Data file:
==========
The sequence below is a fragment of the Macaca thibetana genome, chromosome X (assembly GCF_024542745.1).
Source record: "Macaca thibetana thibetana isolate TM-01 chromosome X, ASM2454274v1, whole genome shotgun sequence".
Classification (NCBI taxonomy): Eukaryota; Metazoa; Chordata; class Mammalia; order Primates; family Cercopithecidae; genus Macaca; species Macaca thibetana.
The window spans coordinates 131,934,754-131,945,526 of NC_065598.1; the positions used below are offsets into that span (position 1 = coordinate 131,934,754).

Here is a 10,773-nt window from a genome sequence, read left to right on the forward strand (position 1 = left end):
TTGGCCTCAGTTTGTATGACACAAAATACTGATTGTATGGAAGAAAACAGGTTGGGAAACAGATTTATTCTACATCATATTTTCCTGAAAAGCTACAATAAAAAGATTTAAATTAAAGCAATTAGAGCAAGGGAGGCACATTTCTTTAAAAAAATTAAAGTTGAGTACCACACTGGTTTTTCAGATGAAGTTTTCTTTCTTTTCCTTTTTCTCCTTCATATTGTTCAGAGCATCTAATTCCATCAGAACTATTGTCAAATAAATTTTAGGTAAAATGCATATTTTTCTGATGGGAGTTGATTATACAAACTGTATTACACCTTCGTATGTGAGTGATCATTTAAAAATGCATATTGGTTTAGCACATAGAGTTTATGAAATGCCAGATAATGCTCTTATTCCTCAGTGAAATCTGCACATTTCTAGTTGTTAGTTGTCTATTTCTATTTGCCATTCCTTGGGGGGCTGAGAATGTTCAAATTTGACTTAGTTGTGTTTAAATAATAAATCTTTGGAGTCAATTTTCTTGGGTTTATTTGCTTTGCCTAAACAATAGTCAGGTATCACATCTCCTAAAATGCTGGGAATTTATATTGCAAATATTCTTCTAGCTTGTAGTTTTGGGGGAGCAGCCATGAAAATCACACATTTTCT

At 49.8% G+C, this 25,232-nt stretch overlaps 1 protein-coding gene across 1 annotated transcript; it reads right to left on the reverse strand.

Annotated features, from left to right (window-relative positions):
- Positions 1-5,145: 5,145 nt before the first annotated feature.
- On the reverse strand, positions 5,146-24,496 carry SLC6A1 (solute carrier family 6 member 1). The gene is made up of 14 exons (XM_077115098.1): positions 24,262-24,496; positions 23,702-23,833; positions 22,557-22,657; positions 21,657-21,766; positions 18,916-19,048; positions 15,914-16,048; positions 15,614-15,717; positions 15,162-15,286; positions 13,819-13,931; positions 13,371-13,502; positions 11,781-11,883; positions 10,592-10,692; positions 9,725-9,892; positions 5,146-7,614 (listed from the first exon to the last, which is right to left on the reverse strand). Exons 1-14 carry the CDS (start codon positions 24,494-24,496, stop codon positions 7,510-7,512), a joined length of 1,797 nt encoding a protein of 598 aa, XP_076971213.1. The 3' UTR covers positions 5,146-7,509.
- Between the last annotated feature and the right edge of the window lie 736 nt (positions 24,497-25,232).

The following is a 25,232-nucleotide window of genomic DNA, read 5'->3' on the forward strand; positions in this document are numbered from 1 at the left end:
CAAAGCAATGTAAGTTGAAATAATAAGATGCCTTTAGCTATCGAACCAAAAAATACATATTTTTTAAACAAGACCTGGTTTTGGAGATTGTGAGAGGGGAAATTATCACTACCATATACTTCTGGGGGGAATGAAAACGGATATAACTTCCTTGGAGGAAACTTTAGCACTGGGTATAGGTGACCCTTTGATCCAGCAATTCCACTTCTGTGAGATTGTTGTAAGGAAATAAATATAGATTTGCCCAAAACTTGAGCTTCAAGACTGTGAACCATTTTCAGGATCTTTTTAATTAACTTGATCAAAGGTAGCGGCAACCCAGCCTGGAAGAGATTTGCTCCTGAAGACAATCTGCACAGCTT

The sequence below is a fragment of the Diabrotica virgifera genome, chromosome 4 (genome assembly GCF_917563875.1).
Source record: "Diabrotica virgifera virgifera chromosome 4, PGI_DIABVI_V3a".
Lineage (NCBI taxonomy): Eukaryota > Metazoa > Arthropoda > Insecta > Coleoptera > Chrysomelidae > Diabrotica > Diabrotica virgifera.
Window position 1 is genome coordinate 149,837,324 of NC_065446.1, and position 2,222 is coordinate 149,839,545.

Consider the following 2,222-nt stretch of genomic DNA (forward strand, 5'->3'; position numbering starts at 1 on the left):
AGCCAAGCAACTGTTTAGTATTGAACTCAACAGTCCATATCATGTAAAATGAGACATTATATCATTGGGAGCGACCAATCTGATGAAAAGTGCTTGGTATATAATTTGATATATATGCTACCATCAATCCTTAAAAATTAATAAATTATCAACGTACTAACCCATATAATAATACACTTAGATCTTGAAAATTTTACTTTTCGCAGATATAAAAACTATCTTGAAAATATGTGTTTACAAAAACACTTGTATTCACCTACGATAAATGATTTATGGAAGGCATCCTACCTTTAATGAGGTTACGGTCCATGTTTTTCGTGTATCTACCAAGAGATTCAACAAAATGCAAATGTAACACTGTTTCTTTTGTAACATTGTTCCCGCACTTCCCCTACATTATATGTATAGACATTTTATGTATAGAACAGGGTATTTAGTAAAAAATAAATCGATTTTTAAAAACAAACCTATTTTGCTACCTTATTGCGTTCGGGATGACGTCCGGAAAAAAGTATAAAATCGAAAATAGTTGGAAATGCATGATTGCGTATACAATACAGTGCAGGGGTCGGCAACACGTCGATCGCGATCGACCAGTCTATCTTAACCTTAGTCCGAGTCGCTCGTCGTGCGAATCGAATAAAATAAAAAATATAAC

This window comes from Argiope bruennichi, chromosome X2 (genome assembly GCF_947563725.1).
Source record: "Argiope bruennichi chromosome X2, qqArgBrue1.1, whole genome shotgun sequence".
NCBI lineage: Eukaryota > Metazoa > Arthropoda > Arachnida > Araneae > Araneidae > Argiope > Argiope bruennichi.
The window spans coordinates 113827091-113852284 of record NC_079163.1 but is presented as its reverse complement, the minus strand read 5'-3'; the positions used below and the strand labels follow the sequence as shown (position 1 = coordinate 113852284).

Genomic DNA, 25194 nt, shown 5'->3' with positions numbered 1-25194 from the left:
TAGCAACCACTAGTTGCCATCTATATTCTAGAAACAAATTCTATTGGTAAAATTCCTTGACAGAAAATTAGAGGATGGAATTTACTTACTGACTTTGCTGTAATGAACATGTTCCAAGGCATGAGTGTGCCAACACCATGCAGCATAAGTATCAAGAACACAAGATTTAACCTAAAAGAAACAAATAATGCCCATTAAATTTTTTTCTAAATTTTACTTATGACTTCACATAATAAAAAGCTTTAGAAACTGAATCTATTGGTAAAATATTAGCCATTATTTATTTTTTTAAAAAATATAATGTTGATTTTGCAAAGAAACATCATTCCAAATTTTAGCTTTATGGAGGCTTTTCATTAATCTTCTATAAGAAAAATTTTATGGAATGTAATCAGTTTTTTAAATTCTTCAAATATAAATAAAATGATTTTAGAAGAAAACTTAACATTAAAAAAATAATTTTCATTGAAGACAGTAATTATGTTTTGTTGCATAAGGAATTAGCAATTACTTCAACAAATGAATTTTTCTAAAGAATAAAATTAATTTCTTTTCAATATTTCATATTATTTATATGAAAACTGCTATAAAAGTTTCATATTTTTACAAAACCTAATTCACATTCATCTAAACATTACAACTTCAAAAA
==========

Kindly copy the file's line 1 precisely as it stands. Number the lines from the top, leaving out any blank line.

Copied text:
The sequence below is a fragment of the Macaca thibetana genome, chromosome X (assembly GCF_024542745.1).